How to Impress Your Professor
(and Alienate Your Fellow Students)
- Always refer to Mark Twain as Samuel Clemens, occasionally adding “pseudonyms are for cowards” and only used by those with weak constitutions.
- Memorize 5 to 10 passages in Latin. Recite at random moments during heated classroom discussions. Stare wistfully out the window during all such recitations. If you can make yourself cry, even better.
- When asked a question on any aspect of Virginia Woolf’s canon, chuckle condescendingly, mutter something about Robespierre, and continue reading quietly from any book by John Barth for the remainder of the period. Meanwhile, as class goes on, ignore the physical reality of everyone else in the room.
- Choose any well-known, highly respected piece of literature …learn to hate it.
- When asked your thoughts on any book, reply only with the following statement: “Reading is an intimate experience, and sharing my thoughts on [insert name of novel here] would be akin to allowing you to sleep with my wife/husband/retarded child.”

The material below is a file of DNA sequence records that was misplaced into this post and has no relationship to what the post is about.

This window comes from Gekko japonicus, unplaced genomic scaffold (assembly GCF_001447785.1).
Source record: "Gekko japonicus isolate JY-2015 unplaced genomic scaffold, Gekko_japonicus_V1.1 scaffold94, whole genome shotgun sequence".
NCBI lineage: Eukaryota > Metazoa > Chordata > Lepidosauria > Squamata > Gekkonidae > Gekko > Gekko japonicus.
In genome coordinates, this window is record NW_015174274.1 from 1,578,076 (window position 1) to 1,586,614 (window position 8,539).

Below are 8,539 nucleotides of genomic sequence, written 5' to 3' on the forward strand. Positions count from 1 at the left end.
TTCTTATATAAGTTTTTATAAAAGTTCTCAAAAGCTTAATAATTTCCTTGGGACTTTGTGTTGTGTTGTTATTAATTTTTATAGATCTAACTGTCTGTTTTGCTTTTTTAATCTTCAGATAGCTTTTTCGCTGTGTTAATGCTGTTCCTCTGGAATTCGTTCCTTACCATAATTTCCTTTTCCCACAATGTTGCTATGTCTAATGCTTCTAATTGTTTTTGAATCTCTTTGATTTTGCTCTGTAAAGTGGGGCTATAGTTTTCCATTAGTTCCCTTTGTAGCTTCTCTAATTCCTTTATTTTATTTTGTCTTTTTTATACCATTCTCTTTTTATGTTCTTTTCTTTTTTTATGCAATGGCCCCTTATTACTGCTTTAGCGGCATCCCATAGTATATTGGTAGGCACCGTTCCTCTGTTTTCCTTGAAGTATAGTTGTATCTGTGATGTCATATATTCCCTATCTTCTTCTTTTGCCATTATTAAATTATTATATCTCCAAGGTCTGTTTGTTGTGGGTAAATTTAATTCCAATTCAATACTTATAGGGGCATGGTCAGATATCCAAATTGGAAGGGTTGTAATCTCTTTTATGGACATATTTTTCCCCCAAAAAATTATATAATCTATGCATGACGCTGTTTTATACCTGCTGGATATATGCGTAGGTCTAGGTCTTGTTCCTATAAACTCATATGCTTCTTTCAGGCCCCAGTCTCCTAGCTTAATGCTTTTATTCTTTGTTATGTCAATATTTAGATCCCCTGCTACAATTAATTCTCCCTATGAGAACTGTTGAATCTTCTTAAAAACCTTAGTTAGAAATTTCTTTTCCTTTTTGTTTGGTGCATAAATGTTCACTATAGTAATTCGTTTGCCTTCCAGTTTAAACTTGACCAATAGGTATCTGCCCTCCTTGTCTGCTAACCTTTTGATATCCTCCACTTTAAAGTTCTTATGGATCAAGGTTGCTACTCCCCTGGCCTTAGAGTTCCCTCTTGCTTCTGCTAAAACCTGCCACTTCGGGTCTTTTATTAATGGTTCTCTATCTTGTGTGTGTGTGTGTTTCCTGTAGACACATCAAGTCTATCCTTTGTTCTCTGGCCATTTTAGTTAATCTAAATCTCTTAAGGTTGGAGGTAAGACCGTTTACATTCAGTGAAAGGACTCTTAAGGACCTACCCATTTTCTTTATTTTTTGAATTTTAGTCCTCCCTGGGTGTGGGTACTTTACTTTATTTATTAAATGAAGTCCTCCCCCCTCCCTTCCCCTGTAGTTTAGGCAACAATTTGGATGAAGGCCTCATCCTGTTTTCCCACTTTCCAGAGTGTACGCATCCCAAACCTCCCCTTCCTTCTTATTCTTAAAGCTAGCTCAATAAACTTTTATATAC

- Feign excitement for all things Dickens …and mention something about his fur coat.
- Never respond to a question upon being called on for the first time. Rather, sit silently until prodded, then claim you are waiting (like Estragon) for a suitable reply to arrive (like Godot).
- Always arrive to class carrying a briefcase, cane, and wearing a monocle. To check the time, consult only a pocket watch, commenting that the school’s clocks are a few “wiffens” off
- When studying Existentialism, explain to your professor that you will respectfully refrain from all further topical discussions until he, using only arguments framed by the philosophy, can defend the point of such inquiries.
- Always ... (always!) ... refer to your friends as Droogs.